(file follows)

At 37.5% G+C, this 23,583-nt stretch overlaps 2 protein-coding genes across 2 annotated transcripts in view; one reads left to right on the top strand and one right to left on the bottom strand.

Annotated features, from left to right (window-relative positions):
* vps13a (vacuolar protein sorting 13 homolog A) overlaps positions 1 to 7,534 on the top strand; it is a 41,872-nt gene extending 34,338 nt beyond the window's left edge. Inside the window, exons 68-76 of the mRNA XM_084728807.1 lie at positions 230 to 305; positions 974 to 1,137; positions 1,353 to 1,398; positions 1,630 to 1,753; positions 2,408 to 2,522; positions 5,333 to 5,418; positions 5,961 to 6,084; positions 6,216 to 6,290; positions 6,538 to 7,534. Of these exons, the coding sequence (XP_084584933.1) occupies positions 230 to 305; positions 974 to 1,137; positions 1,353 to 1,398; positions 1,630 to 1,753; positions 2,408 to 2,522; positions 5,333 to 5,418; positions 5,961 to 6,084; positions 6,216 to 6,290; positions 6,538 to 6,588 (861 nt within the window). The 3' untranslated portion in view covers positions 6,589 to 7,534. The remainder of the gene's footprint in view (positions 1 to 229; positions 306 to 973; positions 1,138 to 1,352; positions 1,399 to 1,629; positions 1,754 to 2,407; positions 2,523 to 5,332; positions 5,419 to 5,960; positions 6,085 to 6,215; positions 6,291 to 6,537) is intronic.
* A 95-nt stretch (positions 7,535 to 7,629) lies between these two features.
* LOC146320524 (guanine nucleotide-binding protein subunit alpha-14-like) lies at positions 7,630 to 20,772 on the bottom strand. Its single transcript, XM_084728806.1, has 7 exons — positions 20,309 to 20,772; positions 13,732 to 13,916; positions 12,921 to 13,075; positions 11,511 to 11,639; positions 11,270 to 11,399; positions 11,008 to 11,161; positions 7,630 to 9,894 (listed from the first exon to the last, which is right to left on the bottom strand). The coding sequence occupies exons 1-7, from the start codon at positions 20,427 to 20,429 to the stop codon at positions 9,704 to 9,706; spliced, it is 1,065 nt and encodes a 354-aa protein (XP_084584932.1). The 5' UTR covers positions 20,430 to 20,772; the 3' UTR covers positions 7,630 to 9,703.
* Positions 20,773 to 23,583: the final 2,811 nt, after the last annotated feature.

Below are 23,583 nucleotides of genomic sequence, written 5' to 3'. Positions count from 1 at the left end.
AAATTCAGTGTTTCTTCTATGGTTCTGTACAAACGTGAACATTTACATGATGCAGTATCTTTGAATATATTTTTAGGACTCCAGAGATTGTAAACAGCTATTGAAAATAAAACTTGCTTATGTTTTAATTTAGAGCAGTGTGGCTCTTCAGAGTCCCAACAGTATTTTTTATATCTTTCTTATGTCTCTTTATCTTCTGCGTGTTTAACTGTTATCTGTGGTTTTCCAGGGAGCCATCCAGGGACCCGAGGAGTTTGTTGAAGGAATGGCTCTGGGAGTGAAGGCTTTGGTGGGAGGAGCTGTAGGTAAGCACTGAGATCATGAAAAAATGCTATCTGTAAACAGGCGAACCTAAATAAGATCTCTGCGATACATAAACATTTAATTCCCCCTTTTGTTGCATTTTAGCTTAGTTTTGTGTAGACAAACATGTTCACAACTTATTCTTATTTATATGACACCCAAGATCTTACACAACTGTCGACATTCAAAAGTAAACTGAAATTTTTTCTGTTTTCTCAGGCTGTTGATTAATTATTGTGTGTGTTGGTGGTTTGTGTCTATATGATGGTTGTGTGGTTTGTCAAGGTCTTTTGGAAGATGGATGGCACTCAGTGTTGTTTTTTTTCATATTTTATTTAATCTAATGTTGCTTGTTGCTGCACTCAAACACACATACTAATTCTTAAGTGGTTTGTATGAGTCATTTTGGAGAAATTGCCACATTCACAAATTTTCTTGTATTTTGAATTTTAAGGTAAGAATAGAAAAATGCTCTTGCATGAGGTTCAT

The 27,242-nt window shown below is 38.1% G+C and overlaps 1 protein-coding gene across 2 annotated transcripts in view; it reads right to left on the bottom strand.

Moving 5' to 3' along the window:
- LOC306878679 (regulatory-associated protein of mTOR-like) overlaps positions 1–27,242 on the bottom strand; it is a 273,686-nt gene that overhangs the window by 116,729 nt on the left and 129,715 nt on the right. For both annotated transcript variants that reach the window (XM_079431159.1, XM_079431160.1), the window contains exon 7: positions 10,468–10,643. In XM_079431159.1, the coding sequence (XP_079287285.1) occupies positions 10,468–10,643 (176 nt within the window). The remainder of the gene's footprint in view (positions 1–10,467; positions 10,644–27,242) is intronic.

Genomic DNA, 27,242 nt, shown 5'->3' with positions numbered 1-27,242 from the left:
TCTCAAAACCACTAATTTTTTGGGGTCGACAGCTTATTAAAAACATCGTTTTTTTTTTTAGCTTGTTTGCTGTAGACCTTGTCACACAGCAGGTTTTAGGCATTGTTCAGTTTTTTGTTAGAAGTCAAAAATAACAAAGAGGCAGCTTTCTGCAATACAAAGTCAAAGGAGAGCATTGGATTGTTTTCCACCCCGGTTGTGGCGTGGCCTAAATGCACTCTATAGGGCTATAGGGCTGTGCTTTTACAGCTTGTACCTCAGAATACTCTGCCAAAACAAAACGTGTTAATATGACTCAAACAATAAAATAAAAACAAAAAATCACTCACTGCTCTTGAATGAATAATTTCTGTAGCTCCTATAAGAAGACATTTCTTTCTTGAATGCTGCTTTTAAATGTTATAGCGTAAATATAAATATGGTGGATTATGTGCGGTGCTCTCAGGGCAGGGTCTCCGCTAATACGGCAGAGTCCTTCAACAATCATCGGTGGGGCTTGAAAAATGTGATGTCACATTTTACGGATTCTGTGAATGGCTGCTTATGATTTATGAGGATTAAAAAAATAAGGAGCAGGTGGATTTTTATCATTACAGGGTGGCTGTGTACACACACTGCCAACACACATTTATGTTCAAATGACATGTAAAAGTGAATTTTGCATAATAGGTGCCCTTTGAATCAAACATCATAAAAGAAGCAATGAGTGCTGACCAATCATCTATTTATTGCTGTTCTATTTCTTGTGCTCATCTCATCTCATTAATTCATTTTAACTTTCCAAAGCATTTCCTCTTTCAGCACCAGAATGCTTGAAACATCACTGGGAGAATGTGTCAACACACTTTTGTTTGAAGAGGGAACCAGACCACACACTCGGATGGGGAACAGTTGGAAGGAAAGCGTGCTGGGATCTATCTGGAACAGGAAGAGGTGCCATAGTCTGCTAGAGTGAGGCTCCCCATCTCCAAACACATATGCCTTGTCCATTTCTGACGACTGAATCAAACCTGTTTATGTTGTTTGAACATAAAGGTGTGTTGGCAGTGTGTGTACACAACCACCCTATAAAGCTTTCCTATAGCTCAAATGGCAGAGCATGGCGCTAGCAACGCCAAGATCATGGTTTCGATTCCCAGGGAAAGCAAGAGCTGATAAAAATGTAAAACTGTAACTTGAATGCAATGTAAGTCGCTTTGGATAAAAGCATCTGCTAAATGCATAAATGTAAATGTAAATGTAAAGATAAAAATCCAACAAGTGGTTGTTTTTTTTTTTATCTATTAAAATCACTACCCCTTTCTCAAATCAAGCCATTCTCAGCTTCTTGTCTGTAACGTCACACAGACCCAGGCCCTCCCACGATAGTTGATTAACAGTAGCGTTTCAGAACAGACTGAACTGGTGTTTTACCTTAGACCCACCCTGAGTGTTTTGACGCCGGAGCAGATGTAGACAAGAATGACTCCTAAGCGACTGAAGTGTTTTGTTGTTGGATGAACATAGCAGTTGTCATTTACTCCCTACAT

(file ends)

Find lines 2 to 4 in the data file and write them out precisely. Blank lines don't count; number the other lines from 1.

Annotated features, from left to right (window-relative positions):
* vps13a (vacuolar protein sorting 13 homolog A) overlaps positions 1 to 7,534 on the top strand; it is a 41,872-nt gene extending 34,338 nt beyond the window's left edge. Inside the window, exons 68-76 of the mRNA XM_084728807.1 lie at positions 230 to 305; positions 974 to 1,137; positions 1,353 to 1,398; positions 1,630 to 1,753; positions 2,408 to 2,522; positions 5,333 to 5,418; positions 5,961 to 6,084; positions 6,216 to 6,290; positions 6,538 to 7,534. Of these exons, the coding sequence (XP_084584933.1) occupies positions 230 to 305; positions 974 to 1,137; positions 1,353 to 1,398; positions 1,630 to 1,753; positions 2,408 to 2,522; positions 5,333 to 5,418; positions 5,961 to 6,084; positions 6,216 to 6,290; positions 6,538 to 6,588 (861 nt within the window). The 3' untranslated portion in view covers positions 6,589 to 7,534. The remainder of the gene's footprint in view (positions 1 to 229; positions 306 to 973; positions 1,138 to 1,352; positions 1,399 to 1,629; positions 1,754 to 2,407; positions 2,523 to 5,332; positions 5,419 to 5,960; positions 6,085 to 6,215; positions 6,291 to 6,537) is intronic.
* A 95-nt stretch (positions 7,535 to 7,629) lies between these two features.